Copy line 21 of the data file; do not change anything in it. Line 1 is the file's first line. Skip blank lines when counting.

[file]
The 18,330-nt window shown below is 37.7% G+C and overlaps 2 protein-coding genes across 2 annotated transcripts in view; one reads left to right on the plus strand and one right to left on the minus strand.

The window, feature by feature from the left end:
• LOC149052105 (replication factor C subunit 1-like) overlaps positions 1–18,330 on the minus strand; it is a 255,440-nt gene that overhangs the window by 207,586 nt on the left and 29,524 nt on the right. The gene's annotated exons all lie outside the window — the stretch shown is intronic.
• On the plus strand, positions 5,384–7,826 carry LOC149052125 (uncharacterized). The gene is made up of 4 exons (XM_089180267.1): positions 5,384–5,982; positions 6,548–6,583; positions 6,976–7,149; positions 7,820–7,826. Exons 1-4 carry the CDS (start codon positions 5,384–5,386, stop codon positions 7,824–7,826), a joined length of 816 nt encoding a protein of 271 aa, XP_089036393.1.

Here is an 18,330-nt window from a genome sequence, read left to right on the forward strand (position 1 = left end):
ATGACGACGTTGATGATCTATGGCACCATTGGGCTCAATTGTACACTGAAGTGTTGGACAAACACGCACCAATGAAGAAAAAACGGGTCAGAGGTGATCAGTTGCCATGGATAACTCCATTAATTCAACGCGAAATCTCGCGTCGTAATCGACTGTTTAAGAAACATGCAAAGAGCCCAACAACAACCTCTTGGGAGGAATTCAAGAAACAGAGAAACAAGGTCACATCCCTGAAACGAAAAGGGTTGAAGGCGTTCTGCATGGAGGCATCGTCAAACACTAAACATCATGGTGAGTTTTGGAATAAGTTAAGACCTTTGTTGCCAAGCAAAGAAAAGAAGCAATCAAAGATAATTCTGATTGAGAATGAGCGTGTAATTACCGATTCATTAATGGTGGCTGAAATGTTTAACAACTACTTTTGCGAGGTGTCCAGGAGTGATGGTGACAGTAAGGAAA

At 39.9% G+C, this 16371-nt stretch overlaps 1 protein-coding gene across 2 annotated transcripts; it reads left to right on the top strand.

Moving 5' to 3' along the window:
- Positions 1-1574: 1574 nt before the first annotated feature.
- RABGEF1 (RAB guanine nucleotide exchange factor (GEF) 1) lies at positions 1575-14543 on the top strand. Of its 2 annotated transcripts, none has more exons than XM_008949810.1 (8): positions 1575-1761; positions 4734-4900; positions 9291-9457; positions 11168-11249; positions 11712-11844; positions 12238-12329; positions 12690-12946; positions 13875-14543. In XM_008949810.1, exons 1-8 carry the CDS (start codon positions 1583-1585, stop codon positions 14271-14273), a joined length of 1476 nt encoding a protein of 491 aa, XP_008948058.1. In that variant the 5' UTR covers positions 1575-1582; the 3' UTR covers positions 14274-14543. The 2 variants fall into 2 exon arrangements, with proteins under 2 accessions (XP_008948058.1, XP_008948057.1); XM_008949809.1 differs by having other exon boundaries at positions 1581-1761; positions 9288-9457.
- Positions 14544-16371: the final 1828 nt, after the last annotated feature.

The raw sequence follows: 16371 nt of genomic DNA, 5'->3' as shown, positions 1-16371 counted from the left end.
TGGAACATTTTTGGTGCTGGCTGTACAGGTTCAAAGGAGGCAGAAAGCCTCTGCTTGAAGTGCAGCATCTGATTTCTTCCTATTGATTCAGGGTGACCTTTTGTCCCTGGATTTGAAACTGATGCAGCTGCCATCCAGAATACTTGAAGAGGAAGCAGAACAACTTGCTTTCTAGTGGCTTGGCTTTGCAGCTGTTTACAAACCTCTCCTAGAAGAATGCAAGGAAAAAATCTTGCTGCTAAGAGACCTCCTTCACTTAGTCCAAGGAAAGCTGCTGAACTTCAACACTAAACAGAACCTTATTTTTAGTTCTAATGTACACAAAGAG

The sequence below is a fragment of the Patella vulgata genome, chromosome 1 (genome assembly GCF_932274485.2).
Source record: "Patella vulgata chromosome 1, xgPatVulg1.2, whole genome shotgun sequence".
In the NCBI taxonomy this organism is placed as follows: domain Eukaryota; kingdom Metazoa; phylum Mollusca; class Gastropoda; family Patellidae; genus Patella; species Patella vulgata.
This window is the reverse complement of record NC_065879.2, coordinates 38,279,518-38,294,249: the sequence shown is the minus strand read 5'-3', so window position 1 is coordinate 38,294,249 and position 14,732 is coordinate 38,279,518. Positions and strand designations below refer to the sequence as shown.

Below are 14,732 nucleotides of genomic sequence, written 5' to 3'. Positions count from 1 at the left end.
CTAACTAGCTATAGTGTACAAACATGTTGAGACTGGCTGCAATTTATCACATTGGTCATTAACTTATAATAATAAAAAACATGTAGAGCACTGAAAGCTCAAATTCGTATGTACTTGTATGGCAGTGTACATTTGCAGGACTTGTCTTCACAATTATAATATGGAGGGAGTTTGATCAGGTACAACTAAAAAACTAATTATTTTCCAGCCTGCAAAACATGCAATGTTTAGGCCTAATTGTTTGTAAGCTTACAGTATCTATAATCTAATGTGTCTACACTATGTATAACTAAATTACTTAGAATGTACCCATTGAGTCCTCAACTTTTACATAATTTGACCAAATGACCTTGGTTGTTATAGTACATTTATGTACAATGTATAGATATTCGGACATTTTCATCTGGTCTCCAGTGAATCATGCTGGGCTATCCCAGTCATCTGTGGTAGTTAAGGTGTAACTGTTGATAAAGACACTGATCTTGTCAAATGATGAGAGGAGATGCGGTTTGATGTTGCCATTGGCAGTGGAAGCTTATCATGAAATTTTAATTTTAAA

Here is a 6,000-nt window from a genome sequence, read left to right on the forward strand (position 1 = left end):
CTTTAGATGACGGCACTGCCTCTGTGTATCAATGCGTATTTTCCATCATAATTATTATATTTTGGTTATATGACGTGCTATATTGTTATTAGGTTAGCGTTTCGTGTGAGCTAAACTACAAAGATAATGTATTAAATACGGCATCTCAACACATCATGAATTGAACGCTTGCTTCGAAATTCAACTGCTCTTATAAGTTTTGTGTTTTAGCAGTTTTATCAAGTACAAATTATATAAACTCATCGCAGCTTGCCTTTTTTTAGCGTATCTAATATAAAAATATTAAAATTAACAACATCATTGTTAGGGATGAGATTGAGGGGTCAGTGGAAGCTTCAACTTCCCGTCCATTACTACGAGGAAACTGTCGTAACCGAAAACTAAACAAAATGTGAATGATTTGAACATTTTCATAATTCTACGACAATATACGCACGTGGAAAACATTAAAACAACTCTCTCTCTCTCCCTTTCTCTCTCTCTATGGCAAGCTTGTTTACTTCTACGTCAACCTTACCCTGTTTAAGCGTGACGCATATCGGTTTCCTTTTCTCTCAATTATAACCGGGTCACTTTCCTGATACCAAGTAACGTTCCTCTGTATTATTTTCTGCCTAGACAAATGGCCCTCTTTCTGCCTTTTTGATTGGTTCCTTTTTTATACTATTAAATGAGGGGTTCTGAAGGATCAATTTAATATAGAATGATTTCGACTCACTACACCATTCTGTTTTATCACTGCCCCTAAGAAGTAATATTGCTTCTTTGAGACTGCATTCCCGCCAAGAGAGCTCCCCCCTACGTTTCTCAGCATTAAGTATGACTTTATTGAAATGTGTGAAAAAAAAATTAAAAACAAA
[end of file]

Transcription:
CTTTAGATGACGGCACTGCCTCTGTGTATCAATGCGTATTTTCCATCATAATTATTATATTTTGGTTATATGACGTGCTATATTGTTATTAGGTTAGCGTTTCGTGTGAGCTAAACTACAAAGATAATGTATTAAATACGGCATCTCAACACATCATGAATTGAACGCTTGCTTCGAAATTCAACTGCTCTTATAAGTTTTGTGTTTTAGCAGTTTTATCAAGTACAAATTATATAAACTCATCGCAGCTTGCCTTTTTTTAGCGTATCTAATATAAAAATATTAAAATTAACAACATCATTGTTAGGGATGAGATTGAGGGGTCAGTGGAAGCTTCAACTTCCCGTCCATTACTACGAGGAAACTGTCGTAACCGAAAACTAAACAAAATGTGAATGATTTGAACATTTTCATAATTCTACGACAATATACGCACGTGGAAAACATTAAAACAACTCTCTCTCTCTCCCTTTCTCTCTCTCTATGGCAAGCTTGTTTACTTCTACGTCAACCTTACCCTGTTTAAGCGTGACGCATATCGGTTTCCTTTTCTCTCAATTATAACCGGGTCACTTTCCTGATACCAAGTAACGTTCCTCTGTATTATTTTCTGCCTAGACAAATGGCCCTCTTTCTGCCTTTTTGATTGGTTCCTTTTTTATACTATTAAATGAGGGGTTCTGAAGGATCAATTTAATATAGAATGATTTCGACTCACTACACCATTCTGTTTTATCACTGCCCCTAAGAAGTAATATTGCTTCTTTGAGACTGCATTCCCGCCAAGAGAGCTCCCCCCTACGTTTCTCAGCATTAAGTATGACTTTATTGAAATGTGTGAAAAAAAAATTAAAAACAAA